Everybody, it seems, is interested in innovation. Many professionals actively seek innovations to deal with immediate concerns, such as product designs, and with long-term concerns such as education, pensions, and healthcare. Despite huge efforts, success rates are low. A new report, Surfing Towards the Future, by the Chilean National Council on Innovation for Competitiveness led by Fernando Flores,3 gives an unprecedented account of how innovations emerge. It proposes a skill set, "surfing history," based on reading waves of possibilities and riding them to success. Crucial elements are the climate of exploration and adventure, the timing, and balance when buffeted by the unpredictable. I organized my reflections on the report as an interview.
You say that innovations are historical emergences. What does that mean?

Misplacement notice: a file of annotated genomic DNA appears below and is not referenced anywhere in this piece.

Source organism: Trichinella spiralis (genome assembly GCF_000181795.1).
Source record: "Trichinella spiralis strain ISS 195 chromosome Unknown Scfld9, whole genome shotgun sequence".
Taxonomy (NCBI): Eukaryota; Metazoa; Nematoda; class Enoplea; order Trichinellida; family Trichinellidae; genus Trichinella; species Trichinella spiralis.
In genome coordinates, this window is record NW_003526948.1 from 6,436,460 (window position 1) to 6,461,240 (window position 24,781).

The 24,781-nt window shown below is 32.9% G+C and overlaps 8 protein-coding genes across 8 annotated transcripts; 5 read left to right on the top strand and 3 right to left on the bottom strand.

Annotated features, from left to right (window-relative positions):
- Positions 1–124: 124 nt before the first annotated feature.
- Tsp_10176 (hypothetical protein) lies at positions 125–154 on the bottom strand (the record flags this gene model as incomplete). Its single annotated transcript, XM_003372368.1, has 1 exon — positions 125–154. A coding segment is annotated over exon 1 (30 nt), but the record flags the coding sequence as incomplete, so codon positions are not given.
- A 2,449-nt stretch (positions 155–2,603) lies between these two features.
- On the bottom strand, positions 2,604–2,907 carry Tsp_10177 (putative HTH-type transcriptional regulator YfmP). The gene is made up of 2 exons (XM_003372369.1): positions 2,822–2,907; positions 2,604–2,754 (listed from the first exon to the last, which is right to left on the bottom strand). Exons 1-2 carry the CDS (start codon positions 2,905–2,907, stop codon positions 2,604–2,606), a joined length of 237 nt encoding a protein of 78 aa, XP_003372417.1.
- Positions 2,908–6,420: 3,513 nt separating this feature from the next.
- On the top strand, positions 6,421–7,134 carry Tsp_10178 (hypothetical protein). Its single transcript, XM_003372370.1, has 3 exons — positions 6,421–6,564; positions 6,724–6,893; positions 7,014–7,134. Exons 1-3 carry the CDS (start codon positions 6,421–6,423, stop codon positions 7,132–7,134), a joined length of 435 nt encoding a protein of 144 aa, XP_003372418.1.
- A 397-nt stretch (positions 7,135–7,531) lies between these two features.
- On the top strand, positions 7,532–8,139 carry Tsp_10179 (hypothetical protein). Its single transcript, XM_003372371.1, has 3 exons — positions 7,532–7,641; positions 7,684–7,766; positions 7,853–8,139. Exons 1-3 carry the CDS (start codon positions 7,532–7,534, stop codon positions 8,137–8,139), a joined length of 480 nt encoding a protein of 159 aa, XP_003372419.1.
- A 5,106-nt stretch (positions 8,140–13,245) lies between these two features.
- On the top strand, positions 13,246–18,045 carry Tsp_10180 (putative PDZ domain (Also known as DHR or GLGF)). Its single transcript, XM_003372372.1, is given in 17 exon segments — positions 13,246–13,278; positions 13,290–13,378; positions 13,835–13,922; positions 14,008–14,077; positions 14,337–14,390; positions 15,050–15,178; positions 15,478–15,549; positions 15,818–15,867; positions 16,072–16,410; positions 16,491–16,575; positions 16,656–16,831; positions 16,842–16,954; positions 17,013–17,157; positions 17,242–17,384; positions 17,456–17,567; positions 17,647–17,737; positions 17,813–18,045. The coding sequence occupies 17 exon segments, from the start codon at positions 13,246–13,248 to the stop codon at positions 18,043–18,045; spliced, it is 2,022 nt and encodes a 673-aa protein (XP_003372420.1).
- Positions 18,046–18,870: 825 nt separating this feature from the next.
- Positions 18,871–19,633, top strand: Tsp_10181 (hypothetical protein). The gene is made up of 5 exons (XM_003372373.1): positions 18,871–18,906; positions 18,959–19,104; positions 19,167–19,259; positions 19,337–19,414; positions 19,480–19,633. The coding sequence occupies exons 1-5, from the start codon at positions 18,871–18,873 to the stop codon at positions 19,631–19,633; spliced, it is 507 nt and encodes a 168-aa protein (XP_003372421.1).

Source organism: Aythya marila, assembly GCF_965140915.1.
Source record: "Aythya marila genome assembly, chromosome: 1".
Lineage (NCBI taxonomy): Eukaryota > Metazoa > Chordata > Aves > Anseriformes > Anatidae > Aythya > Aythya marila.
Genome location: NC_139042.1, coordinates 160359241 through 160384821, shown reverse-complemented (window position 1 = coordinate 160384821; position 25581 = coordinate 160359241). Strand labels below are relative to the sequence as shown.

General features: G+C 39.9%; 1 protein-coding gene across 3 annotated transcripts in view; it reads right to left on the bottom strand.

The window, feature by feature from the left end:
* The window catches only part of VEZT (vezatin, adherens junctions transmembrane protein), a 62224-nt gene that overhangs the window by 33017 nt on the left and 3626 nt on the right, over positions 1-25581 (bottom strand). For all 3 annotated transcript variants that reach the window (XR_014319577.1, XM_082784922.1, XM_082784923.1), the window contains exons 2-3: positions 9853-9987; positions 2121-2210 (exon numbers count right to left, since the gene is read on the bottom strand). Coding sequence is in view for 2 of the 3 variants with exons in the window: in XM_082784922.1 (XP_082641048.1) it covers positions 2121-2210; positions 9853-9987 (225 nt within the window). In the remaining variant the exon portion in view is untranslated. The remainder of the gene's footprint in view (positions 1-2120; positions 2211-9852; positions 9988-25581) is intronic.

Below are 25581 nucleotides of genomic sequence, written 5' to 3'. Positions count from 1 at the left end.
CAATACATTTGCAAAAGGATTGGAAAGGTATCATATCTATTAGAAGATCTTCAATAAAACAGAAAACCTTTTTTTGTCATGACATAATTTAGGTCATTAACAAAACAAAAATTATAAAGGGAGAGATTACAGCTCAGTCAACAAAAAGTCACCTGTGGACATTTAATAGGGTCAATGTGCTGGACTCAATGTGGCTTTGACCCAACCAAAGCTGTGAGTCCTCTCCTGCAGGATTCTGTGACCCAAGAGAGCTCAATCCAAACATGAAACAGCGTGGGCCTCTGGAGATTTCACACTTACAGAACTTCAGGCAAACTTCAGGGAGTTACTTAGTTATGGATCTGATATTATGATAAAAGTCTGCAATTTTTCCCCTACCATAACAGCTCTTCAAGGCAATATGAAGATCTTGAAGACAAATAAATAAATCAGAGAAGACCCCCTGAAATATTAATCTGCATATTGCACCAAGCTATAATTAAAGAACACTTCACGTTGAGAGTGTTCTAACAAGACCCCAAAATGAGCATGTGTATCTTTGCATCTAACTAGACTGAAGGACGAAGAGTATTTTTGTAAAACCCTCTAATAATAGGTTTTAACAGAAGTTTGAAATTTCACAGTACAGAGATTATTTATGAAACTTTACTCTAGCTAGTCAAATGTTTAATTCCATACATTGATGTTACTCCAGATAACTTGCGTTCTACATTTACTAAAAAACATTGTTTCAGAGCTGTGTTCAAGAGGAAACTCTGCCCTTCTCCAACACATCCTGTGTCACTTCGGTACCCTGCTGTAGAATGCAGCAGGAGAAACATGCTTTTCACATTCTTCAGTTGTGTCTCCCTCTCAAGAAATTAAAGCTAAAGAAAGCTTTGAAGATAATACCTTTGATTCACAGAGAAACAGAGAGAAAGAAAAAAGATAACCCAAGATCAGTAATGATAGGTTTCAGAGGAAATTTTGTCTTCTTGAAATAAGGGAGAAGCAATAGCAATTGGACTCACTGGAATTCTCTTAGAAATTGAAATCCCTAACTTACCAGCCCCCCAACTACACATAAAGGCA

When you take a long view, you see that innovations seem to appear at moments in history when the conditions are most conducive. The conditions are a need in the social community, and the existence of a suitable technology base. The innovation begins when someone proposes a new combination of existing technologies and components to meet the need. Timing is delicate and critical. Once the conditions are "ripe," several people may propose the same innovation around the same time. Many innovation proposals fail because of poor timing: there is too little interest in the social community or the technologies needed to make them work do not exist.
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